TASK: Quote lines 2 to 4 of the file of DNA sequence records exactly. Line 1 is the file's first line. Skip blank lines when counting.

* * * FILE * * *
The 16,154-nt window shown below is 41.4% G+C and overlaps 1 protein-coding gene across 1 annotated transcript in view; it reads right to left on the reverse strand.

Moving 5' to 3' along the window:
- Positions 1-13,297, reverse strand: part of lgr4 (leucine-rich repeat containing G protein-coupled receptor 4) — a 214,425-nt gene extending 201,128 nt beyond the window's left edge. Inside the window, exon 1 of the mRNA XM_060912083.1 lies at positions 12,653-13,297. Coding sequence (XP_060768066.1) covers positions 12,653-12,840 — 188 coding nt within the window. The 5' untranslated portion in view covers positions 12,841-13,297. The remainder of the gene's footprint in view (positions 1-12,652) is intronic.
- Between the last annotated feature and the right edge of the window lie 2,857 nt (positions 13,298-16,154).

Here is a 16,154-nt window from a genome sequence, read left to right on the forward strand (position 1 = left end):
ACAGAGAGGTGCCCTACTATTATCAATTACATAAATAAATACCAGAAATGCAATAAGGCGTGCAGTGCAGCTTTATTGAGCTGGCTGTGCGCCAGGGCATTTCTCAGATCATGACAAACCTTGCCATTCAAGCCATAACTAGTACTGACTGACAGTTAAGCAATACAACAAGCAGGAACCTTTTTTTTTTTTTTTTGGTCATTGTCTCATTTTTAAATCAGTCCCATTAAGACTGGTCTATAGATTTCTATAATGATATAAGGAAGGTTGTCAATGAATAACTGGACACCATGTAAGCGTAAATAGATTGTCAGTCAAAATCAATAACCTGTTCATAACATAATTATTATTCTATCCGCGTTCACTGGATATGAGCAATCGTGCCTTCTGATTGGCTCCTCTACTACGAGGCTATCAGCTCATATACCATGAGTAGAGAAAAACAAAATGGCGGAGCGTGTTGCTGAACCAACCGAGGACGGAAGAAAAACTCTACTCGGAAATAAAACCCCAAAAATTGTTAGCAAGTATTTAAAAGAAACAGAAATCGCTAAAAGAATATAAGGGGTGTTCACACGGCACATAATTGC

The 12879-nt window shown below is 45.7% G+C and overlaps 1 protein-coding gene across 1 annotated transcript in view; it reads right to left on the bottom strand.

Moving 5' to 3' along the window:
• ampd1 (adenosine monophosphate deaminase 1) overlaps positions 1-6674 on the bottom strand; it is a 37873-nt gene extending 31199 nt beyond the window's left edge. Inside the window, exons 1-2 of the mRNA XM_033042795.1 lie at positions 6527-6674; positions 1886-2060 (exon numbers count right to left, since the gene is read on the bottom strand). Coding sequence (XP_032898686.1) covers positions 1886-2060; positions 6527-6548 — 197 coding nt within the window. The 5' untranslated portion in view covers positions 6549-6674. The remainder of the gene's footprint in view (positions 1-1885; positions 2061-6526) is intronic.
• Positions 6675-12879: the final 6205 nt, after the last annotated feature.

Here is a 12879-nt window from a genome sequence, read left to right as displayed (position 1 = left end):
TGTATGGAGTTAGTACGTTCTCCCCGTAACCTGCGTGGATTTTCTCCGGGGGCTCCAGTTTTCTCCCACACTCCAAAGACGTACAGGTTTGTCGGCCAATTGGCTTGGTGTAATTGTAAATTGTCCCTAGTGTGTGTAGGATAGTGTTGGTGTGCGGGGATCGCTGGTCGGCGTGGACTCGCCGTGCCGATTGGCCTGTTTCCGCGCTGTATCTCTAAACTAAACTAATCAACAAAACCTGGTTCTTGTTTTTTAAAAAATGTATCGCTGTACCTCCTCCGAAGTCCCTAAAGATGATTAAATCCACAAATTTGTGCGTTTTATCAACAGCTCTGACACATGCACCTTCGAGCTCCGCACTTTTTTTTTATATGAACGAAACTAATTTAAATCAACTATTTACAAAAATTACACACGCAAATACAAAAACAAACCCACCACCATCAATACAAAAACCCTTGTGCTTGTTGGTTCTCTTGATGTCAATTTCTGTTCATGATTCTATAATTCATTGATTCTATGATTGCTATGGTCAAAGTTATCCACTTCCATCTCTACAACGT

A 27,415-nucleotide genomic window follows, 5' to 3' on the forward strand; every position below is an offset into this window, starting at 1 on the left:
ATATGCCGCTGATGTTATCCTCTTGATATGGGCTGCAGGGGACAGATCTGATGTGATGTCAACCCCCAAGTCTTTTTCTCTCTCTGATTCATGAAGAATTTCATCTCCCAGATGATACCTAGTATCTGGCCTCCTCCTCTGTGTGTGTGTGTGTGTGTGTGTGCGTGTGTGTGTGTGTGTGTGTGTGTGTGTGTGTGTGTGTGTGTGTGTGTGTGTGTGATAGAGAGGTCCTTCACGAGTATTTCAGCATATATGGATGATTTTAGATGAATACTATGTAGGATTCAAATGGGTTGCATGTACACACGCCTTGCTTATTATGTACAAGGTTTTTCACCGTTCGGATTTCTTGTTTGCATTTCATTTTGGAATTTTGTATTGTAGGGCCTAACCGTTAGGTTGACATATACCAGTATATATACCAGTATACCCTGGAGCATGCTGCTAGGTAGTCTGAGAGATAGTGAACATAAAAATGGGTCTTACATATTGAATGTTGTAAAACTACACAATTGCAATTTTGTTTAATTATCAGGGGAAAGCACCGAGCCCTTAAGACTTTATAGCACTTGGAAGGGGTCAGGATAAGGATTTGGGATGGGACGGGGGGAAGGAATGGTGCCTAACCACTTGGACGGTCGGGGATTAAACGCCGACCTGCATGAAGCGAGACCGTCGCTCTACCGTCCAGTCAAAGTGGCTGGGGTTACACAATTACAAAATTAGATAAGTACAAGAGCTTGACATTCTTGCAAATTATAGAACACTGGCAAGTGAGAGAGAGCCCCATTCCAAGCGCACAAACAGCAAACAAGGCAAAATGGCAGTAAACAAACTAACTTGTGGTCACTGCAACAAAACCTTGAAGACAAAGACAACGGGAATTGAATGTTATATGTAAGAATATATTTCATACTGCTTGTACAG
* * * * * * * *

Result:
Moving 5' to 3' along the window:
- Positions 1-13,297, reverse strand: part of lgr4 (leucine-rich repeat containing G protein-coupled receptor 4) — a 214,425-nt gene extending 201,128 nt beyond the window's left edge. Inside the window, exon 1 of the mRNA XM_060912083.1 lies at positions 12,653-13,297. Coding sequence (XP_060768066.1) covers positions 12,653-12,840 — 188 coding nt within the window. The 5' untranslated portion in view covers positions 12,841-13,297. The remainder of the gene's footprint in view (positions 1-12,652) is intronic.
- Between the last annotated feature and the right edge of the window lie 2,857 nt (positions 13,298-16,154).